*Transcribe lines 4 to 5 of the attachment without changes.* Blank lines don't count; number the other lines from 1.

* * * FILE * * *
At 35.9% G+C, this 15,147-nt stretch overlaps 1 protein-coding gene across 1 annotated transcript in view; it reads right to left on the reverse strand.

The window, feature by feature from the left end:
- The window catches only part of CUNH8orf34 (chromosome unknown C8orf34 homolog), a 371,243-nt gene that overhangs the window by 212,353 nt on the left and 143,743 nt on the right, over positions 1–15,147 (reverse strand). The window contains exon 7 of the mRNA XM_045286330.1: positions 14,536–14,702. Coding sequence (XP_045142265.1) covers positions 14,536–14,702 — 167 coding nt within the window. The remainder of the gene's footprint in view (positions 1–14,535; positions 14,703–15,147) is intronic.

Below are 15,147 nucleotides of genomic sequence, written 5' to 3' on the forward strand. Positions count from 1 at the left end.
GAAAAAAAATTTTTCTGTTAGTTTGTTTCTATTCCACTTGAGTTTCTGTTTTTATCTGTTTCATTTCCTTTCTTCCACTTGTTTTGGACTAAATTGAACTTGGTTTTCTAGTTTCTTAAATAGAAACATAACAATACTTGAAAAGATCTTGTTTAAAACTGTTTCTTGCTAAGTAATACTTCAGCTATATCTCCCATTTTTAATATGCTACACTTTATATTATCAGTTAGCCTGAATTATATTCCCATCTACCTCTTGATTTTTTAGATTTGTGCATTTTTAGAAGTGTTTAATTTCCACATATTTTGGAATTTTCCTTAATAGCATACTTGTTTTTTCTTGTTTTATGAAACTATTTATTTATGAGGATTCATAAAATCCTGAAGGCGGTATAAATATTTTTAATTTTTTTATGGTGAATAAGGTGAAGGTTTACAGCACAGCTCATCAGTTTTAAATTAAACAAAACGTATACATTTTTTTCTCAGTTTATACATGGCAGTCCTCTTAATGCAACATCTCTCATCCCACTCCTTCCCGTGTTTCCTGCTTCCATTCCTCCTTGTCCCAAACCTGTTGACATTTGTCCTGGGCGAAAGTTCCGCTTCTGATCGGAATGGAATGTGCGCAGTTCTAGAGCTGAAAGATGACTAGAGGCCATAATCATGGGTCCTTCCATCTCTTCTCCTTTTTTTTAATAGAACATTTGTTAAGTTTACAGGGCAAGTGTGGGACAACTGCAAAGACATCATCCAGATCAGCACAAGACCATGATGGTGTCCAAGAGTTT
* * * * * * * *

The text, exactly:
Below are 15,147 nucleotides of genomic sequence, written 5' to 3' on the forward strand. Positions count from 1 at the left end.
GAAAAAAAATTTTTCTGTTAGTTTGTTTCTATTCCACTTGAGTTTCTGTTTTTATCTGTTTCATTTCCTTTCTTCCACTTGTTTTGGACTAAATTGAACTTGGTTTTCTAGTTTCTTAAATAGAAACATAACAATACTTGAAAAGATCTTGTTTAAAACTGTTTCTTGCTAAGTAATACTTCAGCTATATCTCCCATTTTTAATATGCTACACTTTATATTATCAGTTAGCCTGAATTATATTCCCATCTACCTCTTGATTTTTTAGATTTGTGCATTTTTAGAAGTGTTTAATTTCCACATATTTTGGAATTTTCCTTAATAGCATACTTGTTTTTTCTTGTTTTATGAAACTATTTATTTATGAGGATTCATAAAATCCTGAAGGCGGTATAAATATTTTTAATTTTTTTATGGTGAATAAGGTGAAGGTTTACAGCACAGCTCATCAGTTTTAAATTAAACAAAACGTATACATTTTTTTCTCAGTTTATACATGGCAGTCCTCTTAATGCAACATCTCTCATCCCACTCCTTCCCGTGTTTCCTGCTTCCATTCCTCCTTGTCCCAAACCTGTTGACATTTGTCCTGGGCGAAAGTTCCGCTTCTGATCGGAATGGAATGTGCGCAGTTCTAGAGCTGAAAGATGACTAGAGGCCATAATCATGGGTCCTTCCATCTCTTCTCCTTTTTTTTAATAGAACATTTGTTAAGTTTACAGGGCAAGTGTGGGACAACTGCAAAGACATCATCCAGATCAGCACAAGACCATGATGGTGTCCAAGAGTTT